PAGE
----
He had entertained some thoughts of passing over into Sicily and Greece, but was diverted by the news he received from England, that affairs there were tending towards a civil war-thinking it a thing unworthy in him to be taking his pleasure in foreign parts, while his countrymen at home were fighting for their liberty: but first resolved to see Rome once more; and, though the merchants gave him a caution that the Jesuits were hatching designs against him, in case he should return thither, by reason of the freedom he took in all his discourses of religion, nevertheless he ventured to prosecute his resolution, and to Rome the second time he went, determining with himself not industriously to begin to fall into any discourse about religion, but, being asked, not to deny or endeavor to conceal his own sentiments. Two months he staid at Rome, and in all that time never flinched, but was ready to defend the orthodox faith against all opposers; and, so well he succeeded therein, that good Providence guarded him, he went safe from Roine back to Florence, where his return to his friends of that city was welcomed with as much joy and affection, as had it been to his friends and relations in his own country, he could not have come a more joyful and welcome guest. Here, having stayed as long as at his first coming, except an excursion of a few days to Luca, crossing the Apennine, and passing through Bononia and Ferrara, he arrived at Venice, where, when he had spent a month's time in viewing of that stately city, and shipped up a parcel of curious and rare books which he had picked up in his travels, particularly a chest or two of choice music-books, of the best masters flourishing about that time in Italy-namely, Luca Marenzo, Monte Verde, Horatio Vecchi, Cafa, the prince of Venosa, and several others-he took his course through Verona, Milan, and the Pænine Alps, and so by the Lake Leman to Geneva, where he staid for some time, and had daily converse with the most learned Giovanni Deodati, theology-professor in that city, and so returning through France, by the sane way he had passed it going to Italy, he, after a peregrination of one Boniplete year and about three months, arrived safe in England, about the time of the king's making his second expedition against the Scots. Soon after his return, and visits paid to his father and other friends, he took him a lodging in St. Bride's church-yard, at the house of Russel a tailor, where he first undertook the education and instruction of his sister's two sons, the younger whereof had been wholly committed to his charge and care. And here, by the way, I judge it not impertinent to mention the many authors, both of the Latin and Greek, which, through his excellent judgment and way of teaching, far above the pedantry of common public schools, (where such authors are scarce ever heard of, were run over within no greater compass of time, even than from ten to fifteen or sixteen years of age. Of the Latin, the four grand authors De Re Rustica, Cato, Varro, Columella, and Palladius ; Cornelius Celsus, an ancient physician of the Romans; a great part of Pliny's Natural History, Vitruvius's Architecture, Frontinus's Stratagems, with the two egregious poets, Lucretius and Manilius. Of the Greek, Hesiod, a poet equal with Homer; Aratus's Phænomena and Diosemeia, Dionysius, Afer de situ Orbis, Oppian's Cynegeticks and Halieuticks. Quintus Calaber's poem of the Trojan War, continued from Homer; Apollonius Rhodius's Argonauticks, and in prose, Plutarch's Placita Philosophorum [lepe Hailwv 'Aydyras, Geminus's Astronomy; Xenophon's Cyri Institutio et Anabasis, Ælian's Tactics, and Polyænus's Warlike Stratagems; thus by teaching, he in some measure increased his own knowledge, having the reading of all these authors, as it were, by proxy; and all this might possibly have conduced to the preserving of his eyesight, had he not, moreover, been perpetually busied in his own laborious undertakings of the book or pen. Nor did the time thus studiously employed in conquering the Greek and Latin tongues hinder the attaining to the chief Oriental languages-viz., the Hebrew, Chaldee, and Syriac, so far as to go through the Pentateuch, or Five Books of Moses in Hebrew, to make a good entrance into the Targum or Chaldee Paraphrase, and to understand several chapters of St. Matthew in the Syriac Testament, besides an introduction into several arts and sciences, by reading Urstisius's Arithmetic, Riff's Geometry, Petiscus's Trigonometry, Joannes de Sacro Bosco de Sphæra; and into the Italian and French tongues, by reading. in Italian, Giovan Villani's History of the Transactions between several petty States of Italy; and, in French, a great part of Pierre Davity, the famous geographer of France in his time. The Sunday's work was, for the most part, the reading, each day, a chapter of the Greek Testament, and hearing his learned exposition upon the same (and how this savored of atheism in him, I leave to the courteous backbiter to judge). The next work after this was the writing, from his own dictation, some part, from time to time, of a Tractate, which he thought fit to collect from the ablest of divines who had written of that subject, Amesius, Wellebius, &c.-viz., A perfect System of Divinity, of which more hereafter. Now persons so far manducted into the highest paths of literature, both divine and human, had they received his documents with the same acuteness of wit and apprehension, the same industry, alacrity, and thirst after knowledge, as the instructor was endued with, what prodigies of wit and learning might they have proved !-the scholars might, in some degree, have come near to the equalling of the master, or at least have, in some sort, made good what he seems to predict, in the close of an elegy he made in the seventeenth year of his age, upon the death of one of his sister's children (a daughter), who died in her infancy.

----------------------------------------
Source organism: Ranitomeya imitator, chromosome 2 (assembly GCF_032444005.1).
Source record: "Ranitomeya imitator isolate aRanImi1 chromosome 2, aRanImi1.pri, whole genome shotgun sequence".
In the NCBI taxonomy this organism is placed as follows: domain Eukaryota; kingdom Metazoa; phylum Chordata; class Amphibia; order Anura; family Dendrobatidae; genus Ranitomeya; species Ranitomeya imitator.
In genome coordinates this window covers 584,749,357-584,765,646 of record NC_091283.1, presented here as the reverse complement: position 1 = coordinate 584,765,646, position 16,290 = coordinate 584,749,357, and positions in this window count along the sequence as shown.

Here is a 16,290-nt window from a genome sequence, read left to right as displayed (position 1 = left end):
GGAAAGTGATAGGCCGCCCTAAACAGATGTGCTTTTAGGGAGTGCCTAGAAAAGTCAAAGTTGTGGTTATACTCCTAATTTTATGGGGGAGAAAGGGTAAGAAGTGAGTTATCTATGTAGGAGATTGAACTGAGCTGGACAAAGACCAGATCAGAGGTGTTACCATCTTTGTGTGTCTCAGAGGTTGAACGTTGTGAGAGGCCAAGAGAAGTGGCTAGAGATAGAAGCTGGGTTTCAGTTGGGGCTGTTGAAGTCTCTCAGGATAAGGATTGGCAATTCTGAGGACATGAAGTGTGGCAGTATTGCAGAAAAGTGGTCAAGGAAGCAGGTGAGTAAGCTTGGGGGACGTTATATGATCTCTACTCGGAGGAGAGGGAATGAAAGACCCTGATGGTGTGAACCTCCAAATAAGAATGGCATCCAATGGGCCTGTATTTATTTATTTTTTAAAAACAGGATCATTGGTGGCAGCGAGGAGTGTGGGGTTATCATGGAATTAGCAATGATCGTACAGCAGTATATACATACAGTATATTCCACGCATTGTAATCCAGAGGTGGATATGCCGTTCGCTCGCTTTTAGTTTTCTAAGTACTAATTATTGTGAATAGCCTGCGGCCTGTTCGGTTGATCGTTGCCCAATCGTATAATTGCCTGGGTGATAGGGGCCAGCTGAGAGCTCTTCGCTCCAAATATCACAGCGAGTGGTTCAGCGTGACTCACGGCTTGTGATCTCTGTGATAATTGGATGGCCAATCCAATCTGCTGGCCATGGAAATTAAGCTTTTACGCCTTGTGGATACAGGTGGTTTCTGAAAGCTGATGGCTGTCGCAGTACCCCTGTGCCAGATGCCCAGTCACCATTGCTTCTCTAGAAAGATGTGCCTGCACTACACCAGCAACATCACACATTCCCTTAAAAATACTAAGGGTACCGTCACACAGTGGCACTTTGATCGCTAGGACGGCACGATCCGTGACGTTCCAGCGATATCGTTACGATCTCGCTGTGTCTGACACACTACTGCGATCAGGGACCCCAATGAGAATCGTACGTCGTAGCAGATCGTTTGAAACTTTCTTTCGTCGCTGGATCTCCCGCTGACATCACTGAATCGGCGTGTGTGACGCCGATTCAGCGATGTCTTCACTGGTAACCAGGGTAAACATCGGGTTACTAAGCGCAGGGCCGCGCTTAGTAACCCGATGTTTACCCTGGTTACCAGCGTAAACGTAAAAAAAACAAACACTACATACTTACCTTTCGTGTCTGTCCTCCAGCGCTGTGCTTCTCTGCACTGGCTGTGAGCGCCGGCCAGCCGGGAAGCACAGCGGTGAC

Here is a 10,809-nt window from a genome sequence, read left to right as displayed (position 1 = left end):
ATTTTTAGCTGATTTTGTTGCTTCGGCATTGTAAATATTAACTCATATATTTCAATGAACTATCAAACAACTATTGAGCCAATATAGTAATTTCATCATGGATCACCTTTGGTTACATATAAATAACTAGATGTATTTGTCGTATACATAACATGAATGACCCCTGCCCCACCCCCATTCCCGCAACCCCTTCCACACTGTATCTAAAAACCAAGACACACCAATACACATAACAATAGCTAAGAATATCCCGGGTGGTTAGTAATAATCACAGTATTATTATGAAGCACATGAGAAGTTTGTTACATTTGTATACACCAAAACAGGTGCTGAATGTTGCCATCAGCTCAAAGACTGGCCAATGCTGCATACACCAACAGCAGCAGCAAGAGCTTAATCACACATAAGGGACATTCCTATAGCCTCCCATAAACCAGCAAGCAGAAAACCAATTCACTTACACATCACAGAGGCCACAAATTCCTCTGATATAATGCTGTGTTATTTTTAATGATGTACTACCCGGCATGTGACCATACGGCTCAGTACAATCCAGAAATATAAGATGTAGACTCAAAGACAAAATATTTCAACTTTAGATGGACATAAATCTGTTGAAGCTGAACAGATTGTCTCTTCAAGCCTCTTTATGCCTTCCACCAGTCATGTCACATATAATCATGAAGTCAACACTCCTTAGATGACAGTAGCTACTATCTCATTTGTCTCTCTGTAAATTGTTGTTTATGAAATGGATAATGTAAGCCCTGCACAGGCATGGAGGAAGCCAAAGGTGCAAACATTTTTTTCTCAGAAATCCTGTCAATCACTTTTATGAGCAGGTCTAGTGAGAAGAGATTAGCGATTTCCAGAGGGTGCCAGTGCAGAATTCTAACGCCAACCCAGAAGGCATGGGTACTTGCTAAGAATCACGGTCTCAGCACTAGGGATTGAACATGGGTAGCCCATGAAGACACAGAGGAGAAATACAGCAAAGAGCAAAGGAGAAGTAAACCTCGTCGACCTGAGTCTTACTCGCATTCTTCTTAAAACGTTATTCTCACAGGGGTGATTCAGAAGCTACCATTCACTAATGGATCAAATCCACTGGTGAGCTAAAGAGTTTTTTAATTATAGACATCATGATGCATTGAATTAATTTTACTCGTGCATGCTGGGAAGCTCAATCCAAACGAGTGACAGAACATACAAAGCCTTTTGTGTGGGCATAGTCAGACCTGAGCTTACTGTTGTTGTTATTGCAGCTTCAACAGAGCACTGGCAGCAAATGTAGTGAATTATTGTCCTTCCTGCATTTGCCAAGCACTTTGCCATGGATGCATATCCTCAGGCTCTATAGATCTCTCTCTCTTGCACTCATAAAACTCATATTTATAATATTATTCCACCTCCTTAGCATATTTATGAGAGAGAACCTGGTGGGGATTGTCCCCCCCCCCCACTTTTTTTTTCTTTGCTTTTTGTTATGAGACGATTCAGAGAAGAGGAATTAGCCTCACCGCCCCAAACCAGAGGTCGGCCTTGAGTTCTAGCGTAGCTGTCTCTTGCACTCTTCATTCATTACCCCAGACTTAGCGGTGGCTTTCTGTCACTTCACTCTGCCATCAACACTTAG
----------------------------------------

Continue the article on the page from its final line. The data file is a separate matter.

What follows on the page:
Then thou the mother of so sweet a child,